For two days before we hit Powell’s Books in Portland, I racked my brain to remember the book I desperately wanted to buy there. Really–I saved the buying of this one book for the biggest bookstore experience I was likely to have in a long time. What author doesn’t want to roam the various colored rooms and floors of Powell’s? Desperately I begged my children to tweeze the title of the book out of me as we approached the store. I moaned. I complained. I swear I almost ranted! Goodness. A very long forgetful moment ended in everyone purchasing something except me–my two sons being especially booky that day. I’m sure there’s a moral in there somewhere 🙂
The Surprise of Snow
This whole road trip we’ve been carting around our tent, cooler, and sleeping bags, for this one opportunity we’d planned to camp–at Crater Lake National Park. We stopped in Bend, Oregon to stock up on food, and arrived in the park in the late afternoon.
I was more than mildly surprised that we left summer behind just a few feet into the park. By the time we reached the rim of the crater and stared into the almost 2,000 feet of blue water below us, there were snow banks all around, the chilly air nipped at our bare arms and legs, and I was already talking about crocheting sweaters, hats and mittens out of the extra wool I had by my feet. Indeed, my daughter talked me into quickly beginning a green beanie.
Then, plenty of comedy. Most of the campsites were flooded from the snow melt. The kids were going over protocol if you meet bears (of which there are plenty in that place) while we circled in and out of campsite A, B, C and D, then A again, and B, and C and D again–John Ronan was playing the harmonica–and Douglas and I kept glancing at each other with those knowing looks that come with 23 years of marriage. The fork in the road came when we chose a campground, got out to inspect it and were swarmed by massive, monstrous mosquitos. There were thousands, and we are wimps.
Into the car–over to the lodge for a very pricey sit by the fire and dinner. And just like that, we left the park, making vows of Next Time.
Next Time–we will actually read about the park and know its geographical features.
Next Time–we will show up to find a campsite in the morning like all the other seasoned camper-outters.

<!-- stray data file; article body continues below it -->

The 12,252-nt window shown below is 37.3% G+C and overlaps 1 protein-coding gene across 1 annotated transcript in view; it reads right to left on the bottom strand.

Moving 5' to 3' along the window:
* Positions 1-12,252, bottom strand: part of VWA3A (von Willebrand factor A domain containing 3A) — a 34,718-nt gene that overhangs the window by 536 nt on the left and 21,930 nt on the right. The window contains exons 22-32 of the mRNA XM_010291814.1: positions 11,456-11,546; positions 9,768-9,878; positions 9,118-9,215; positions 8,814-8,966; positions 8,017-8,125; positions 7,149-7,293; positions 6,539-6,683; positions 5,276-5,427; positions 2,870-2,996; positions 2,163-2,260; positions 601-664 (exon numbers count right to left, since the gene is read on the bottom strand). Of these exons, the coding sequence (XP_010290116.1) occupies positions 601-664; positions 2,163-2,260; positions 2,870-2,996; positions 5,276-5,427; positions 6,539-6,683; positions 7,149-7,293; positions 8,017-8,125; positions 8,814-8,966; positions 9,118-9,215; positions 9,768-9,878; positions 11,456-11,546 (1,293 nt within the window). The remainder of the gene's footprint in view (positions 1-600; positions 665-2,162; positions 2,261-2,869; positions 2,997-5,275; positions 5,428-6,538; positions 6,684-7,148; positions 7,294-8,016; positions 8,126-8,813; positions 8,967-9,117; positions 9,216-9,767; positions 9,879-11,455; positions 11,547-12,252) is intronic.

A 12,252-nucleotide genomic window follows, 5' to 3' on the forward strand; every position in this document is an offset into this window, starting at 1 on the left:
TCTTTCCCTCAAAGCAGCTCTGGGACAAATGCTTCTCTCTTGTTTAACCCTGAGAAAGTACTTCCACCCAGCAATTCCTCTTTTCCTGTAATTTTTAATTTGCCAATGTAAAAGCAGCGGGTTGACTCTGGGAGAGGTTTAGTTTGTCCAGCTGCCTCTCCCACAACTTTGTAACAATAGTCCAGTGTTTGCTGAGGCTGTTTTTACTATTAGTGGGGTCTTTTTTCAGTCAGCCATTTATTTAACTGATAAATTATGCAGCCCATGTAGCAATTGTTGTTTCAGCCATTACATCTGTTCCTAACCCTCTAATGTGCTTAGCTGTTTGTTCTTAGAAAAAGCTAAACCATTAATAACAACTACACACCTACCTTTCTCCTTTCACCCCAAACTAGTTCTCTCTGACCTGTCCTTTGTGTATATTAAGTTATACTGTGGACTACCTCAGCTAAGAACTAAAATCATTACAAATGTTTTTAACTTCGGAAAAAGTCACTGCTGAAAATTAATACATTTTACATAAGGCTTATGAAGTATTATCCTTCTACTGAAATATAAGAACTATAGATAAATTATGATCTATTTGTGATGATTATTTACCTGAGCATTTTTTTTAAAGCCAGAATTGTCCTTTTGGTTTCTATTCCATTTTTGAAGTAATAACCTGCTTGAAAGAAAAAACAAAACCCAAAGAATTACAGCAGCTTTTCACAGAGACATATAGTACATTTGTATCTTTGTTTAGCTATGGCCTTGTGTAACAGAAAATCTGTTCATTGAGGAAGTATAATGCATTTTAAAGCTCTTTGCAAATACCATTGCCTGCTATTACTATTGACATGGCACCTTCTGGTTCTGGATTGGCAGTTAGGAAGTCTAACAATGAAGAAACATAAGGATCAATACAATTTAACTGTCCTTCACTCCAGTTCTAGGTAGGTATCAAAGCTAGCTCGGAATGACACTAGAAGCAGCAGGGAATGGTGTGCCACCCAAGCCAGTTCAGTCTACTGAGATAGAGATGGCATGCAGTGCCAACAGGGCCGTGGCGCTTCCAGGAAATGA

Next Time–we will make reservations to simply stay at the lodge. 🙂
The Oregon Range
So, we drove out of the park to find a place to stay that was wimp-proof. On the road we encountered the most beautiful valley, filled with that soft evening light that even makes cows glow with glory. We pulled over and snapped a few photos of this new place…
Then, the first town we encountered, Fort Klamath, had a funky little motel and a vacancy sign in the window. It was late-ish, but we found a clean and comfortable room at Jo’s Motel, equipped with organic coffee, bunk beds, views to the sheds out back, and a complimentary copy of The Secret of Roan Inish. All in all–perfect! We drank tea and cuddled and watched the movie of the little seal and the little boy and the little girl who swim and boat back and forth to the island of the seals… My John Ronan doesn’t really get it yet, but his name, Ronan, means little seal in Gaelic.
From Portland and all its city-ness (plus Powell’s–and 30 miles out of the city I remembered the title of the book!), to Crater Lake that boasts 54 feet of snowfall this last year and the biggest mosquitos I’ve ever seen, to Fort Klamath and Jo–and her earthy hospitality, I’d say I’d like to spend a lot more time in Oregon.
But this road trip is coming to an end. We’re all speaking of home, and laundry, figs on the tree, and seeing friends… It’s been a long and beautiful road, this loop to Nebraska and back. California here we come!